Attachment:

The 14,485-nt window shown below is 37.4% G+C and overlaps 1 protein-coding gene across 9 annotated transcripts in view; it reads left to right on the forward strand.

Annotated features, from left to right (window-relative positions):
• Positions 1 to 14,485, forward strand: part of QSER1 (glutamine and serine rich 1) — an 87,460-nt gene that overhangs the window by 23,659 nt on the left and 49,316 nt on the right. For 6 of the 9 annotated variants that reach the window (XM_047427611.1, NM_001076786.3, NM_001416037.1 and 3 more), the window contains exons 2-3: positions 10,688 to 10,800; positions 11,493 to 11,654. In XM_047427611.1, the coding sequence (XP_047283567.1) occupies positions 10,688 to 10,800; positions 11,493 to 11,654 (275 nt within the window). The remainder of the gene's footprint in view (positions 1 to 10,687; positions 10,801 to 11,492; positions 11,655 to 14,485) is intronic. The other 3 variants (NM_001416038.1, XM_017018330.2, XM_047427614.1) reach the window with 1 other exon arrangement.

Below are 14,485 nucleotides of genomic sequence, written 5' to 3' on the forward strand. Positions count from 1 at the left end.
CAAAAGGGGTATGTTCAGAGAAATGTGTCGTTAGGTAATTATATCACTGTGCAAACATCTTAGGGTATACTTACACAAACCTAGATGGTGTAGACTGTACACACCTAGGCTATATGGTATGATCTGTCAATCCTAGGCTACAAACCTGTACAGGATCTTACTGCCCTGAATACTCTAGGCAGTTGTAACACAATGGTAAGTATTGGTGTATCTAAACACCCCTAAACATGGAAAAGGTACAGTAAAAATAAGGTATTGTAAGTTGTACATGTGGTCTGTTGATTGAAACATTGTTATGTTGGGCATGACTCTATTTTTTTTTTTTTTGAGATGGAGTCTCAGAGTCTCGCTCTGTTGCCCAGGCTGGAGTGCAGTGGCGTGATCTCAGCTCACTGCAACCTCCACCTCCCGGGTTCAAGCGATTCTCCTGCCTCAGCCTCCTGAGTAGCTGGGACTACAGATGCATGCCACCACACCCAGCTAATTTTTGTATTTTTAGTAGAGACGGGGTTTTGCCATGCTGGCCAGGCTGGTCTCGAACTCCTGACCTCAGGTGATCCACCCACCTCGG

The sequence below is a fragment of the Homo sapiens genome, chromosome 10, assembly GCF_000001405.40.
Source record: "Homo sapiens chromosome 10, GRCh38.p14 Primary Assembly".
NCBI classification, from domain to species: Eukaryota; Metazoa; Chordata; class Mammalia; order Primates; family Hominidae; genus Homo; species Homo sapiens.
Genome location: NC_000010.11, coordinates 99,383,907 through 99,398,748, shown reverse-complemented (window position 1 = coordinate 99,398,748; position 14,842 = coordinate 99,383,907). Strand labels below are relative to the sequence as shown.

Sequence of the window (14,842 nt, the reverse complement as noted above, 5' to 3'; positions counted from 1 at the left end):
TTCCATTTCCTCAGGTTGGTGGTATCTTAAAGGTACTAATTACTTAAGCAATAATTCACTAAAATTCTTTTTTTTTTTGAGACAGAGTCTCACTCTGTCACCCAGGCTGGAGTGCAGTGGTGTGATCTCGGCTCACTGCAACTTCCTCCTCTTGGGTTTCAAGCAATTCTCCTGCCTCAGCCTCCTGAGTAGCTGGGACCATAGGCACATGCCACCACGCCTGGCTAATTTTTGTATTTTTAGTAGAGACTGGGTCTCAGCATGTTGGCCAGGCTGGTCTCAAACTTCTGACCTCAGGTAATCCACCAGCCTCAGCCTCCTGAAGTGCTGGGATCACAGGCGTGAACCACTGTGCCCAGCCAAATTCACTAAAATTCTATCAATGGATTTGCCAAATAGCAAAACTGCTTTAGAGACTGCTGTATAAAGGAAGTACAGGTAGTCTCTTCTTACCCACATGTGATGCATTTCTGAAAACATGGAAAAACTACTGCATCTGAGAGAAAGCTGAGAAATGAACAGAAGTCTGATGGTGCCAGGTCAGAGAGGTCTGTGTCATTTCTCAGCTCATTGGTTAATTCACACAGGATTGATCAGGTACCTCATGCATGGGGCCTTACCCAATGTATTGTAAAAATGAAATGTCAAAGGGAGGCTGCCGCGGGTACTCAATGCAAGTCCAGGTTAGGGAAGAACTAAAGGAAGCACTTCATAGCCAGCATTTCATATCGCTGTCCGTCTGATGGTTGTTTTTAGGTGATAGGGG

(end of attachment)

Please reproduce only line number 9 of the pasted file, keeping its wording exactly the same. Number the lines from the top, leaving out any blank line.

Genome location: NC_000010.11, coordinates 99,383,907 through 99,398,748, shown reverse-complemented (window position 1 = coordinate 99,398,748; position 14,842 = coordinate 99,383,907). Strand labels below are relative to the sequence as shown.